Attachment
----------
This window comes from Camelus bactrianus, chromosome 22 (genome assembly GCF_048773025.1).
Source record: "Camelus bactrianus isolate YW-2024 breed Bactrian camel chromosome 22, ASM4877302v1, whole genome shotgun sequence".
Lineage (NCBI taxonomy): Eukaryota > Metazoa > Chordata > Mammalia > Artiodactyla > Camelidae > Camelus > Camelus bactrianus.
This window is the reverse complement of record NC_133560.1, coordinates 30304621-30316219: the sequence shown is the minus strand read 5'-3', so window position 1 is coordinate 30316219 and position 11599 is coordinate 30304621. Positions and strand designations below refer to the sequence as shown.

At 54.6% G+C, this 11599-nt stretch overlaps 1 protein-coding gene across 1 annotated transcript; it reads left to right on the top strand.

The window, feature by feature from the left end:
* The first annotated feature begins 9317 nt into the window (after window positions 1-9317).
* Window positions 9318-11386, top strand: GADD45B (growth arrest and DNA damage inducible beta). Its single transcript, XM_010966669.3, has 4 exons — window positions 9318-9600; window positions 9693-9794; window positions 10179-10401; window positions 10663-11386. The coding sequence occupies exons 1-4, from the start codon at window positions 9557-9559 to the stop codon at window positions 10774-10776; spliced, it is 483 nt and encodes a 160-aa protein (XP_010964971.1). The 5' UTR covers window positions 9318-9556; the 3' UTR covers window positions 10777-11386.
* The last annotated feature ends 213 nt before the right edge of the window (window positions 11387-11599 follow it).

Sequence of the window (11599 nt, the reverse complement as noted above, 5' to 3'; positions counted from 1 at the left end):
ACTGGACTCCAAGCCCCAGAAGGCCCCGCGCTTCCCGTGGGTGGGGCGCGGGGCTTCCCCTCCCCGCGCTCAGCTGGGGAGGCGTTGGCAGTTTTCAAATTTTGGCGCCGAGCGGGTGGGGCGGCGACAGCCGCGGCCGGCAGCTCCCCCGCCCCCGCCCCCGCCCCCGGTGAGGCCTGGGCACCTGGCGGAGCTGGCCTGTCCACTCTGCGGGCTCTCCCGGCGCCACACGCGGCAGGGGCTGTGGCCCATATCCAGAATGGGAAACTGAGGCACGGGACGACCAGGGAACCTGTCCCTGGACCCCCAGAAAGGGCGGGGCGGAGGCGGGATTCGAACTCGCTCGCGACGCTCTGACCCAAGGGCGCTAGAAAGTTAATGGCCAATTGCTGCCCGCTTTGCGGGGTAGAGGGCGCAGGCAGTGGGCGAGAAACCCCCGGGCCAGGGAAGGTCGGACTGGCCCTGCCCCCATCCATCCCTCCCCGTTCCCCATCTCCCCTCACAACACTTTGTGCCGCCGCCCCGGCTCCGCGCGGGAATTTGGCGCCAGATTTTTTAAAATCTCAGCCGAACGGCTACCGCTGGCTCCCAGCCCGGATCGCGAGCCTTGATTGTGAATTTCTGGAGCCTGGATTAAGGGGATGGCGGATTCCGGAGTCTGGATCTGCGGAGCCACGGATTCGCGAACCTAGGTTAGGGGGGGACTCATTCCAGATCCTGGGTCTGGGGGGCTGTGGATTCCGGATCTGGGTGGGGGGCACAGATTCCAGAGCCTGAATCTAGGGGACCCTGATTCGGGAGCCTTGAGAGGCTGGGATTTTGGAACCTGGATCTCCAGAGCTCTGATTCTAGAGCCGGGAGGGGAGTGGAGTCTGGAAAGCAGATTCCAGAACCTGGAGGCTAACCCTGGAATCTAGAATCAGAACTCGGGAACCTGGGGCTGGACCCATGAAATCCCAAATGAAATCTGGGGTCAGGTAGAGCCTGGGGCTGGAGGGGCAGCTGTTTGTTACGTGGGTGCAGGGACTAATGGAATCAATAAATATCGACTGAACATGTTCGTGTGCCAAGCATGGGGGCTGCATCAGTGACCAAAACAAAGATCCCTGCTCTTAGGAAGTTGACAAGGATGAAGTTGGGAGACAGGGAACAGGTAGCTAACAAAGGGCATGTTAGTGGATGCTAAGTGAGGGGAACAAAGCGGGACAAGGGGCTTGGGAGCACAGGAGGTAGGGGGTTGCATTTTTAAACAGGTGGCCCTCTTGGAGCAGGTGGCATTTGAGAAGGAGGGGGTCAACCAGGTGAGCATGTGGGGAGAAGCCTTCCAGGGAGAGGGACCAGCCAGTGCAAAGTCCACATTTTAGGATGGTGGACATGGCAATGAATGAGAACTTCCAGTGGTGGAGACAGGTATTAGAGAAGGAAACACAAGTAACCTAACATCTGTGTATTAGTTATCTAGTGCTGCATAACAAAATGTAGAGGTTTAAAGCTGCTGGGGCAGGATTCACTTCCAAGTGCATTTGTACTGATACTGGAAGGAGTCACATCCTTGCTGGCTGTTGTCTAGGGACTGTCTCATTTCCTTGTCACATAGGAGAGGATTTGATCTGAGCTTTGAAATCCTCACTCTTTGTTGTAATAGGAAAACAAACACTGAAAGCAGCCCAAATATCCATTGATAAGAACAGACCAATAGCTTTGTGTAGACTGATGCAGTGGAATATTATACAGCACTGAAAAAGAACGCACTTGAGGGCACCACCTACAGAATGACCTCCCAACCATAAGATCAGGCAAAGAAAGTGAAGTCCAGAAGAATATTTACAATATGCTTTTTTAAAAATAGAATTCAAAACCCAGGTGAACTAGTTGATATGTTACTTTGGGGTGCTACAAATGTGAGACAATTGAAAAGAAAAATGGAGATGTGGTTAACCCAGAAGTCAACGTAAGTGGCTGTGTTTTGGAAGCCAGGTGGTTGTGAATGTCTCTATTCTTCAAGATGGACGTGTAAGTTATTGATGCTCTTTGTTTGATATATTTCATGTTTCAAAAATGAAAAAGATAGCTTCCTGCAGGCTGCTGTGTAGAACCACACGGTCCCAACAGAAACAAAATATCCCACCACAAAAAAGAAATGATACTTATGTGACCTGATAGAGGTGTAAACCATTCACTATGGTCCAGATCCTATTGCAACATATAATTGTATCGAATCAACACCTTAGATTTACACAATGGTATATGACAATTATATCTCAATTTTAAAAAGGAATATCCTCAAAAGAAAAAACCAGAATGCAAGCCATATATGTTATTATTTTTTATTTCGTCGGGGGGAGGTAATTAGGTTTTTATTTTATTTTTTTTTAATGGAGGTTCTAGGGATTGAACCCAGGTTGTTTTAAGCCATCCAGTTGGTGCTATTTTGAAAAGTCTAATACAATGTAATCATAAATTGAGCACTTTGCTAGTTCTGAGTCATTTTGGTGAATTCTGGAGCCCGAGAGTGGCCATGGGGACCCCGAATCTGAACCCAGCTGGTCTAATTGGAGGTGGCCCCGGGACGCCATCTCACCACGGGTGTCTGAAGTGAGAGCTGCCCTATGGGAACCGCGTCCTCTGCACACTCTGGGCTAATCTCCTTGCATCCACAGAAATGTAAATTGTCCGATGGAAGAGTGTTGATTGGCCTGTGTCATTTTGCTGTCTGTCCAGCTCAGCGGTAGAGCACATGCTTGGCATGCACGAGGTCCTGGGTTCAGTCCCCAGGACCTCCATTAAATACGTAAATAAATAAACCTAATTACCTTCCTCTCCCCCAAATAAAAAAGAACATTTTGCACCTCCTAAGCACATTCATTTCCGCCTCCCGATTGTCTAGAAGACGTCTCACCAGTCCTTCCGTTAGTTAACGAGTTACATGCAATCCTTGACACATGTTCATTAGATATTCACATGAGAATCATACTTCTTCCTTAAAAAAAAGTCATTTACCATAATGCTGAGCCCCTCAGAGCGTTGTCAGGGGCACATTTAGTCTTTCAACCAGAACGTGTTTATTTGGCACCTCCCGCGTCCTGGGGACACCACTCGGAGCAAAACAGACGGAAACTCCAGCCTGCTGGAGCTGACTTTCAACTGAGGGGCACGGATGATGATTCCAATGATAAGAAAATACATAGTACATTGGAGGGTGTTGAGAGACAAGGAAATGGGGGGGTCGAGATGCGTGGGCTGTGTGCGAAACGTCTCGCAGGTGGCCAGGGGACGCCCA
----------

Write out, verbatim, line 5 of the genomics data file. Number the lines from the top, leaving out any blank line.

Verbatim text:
At 54.6% G+C, this 11599-nt stretch overlaps 1 protein-coding gene across 1 annotated transcript; it reads left to right on the top strand.